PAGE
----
Lucknow was one of the most flourishing cities that have a great extent and picturesque appearance before mutiny. Did you know that apart from the most popular Residency, Bara Imambara, Chota Imambara, there are other heritage sites which are little known but a must include in your heritage walk list? Here we present the legends behind such little known mansions that would help you know Lucknow better.

Hyat Buksh Kothi:


Known as Governor House of today’s Lucknow, Hyat Buksh Kothi was built during the reign of Nawab Sadat Ali Khan (1798-1814) and was originally used by the General Martin as his Powder Magazine. After the annexation of province it was occupied by the Major Banks who was the then commissioner of Lucknow who was assassinated in the Residency and after the name of whom the road was built.

It was within the confines of this building where the Hodson’s Horse was expired. This position was captured on the 18th March 1850 by General Sir Edward Lugard. On the advance of Sir Colin Campbell to the Relief of Residency, this house was captured by Brigade Russel and held during the remainder of the operations by 50 men of the 2nd P.I. under Lt. F Keen.

Dar-ul-Shafa Kothi:


Dar-ul-Shafa Kothie (house of curing or Hospital), now forms the residence of Secretary to His Honor, the Lieutenant Governor during his stay at Lucknow. It was originally constructed and owned by Mr. Joseph Queros, but after his death in the year 1822 the building was sold by his heirs, to King Nasir-ud-din Hyder, who, having recovered here from a fit of illness and gave building this name.

Located in a crowded area of Lucknow called Laalbag, this mansion is used by the Ministers of Legislature as their residence whenever vacant.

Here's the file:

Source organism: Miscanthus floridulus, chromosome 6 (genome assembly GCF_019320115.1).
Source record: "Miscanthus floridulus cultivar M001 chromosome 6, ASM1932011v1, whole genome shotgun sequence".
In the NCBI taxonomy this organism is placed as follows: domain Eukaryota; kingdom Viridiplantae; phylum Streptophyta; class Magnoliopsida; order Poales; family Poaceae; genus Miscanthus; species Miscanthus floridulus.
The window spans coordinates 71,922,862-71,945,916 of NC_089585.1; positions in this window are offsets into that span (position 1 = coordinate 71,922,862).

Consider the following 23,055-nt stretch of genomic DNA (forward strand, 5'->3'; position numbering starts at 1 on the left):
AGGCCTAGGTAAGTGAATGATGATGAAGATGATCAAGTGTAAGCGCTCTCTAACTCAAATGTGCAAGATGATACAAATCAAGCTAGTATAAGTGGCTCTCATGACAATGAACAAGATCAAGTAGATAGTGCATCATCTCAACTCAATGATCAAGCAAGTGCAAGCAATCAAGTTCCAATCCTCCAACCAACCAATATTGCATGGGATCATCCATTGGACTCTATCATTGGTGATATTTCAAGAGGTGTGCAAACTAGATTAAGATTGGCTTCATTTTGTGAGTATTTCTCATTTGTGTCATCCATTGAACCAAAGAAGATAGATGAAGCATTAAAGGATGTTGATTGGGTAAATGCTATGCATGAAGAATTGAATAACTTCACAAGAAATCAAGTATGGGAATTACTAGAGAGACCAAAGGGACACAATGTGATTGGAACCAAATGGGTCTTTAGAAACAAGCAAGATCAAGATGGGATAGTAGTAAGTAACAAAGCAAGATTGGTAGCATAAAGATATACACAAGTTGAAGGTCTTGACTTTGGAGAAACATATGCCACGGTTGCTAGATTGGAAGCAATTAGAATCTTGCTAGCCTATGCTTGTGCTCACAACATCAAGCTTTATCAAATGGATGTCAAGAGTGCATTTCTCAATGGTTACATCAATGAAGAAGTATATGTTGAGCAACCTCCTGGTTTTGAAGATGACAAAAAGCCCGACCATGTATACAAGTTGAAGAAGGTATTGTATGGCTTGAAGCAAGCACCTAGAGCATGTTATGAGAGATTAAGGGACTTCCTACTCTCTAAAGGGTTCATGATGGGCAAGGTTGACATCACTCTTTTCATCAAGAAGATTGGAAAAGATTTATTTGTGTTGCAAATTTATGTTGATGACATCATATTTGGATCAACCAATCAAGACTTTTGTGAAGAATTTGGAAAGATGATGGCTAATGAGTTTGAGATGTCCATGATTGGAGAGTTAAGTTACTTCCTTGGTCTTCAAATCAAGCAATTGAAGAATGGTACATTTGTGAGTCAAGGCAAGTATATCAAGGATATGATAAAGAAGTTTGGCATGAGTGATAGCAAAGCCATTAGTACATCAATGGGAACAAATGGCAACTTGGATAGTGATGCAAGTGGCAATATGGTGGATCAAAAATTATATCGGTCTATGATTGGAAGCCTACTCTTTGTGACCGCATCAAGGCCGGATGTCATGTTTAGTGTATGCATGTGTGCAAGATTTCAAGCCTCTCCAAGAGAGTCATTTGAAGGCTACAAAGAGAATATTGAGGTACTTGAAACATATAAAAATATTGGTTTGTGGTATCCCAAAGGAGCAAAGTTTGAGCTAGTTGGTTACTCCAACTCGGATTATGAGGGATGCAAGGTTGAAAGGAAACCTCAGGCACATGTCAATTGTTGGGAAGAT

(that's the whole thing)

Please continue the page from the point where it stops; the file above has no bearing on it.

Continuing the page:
Begum Kothie:


Now General Post Office of Lucknow, it was the residence of Malka Ahud, queen of the King  Amjad Ali Shah. The mansion was erected in the year 1844. It was this place where Major Hodson, a gallant officer, received his death wound. The building was stormed on the 11th March 1858 and in two hours from this time the assault started. Over 800 rebels were killed along with the Major. Some experts believe that the area around Janpath is the place where the Kothie was once existed.

Noor Buksh Kothie:


Noor Buksh (light giving) Kothie is occupied by the Deputy Commissioner. From the top of this house Sir Henry Havelock, in his advance to the relief, had overlooked the enemy’s third line of defenses and planed his way into the Kaiser Bagh. The walls of this building bore the impression of cannons that was fired at him.

Kunkerwali Kothie: 

The mansion that is in the dilapidated state just opposite to Makbara Amjad Ali Shah is now occupied by the City Magistrate. The building is named so because its walls are decorated from outside with Kunker (a quarry rubble used for metalling road.)

People visiting to Lucknow from far and wide know the city for Imambaras and Residency. Staying far away from the limelight these mansions have kept the rich legacy of Lucknow in them silently.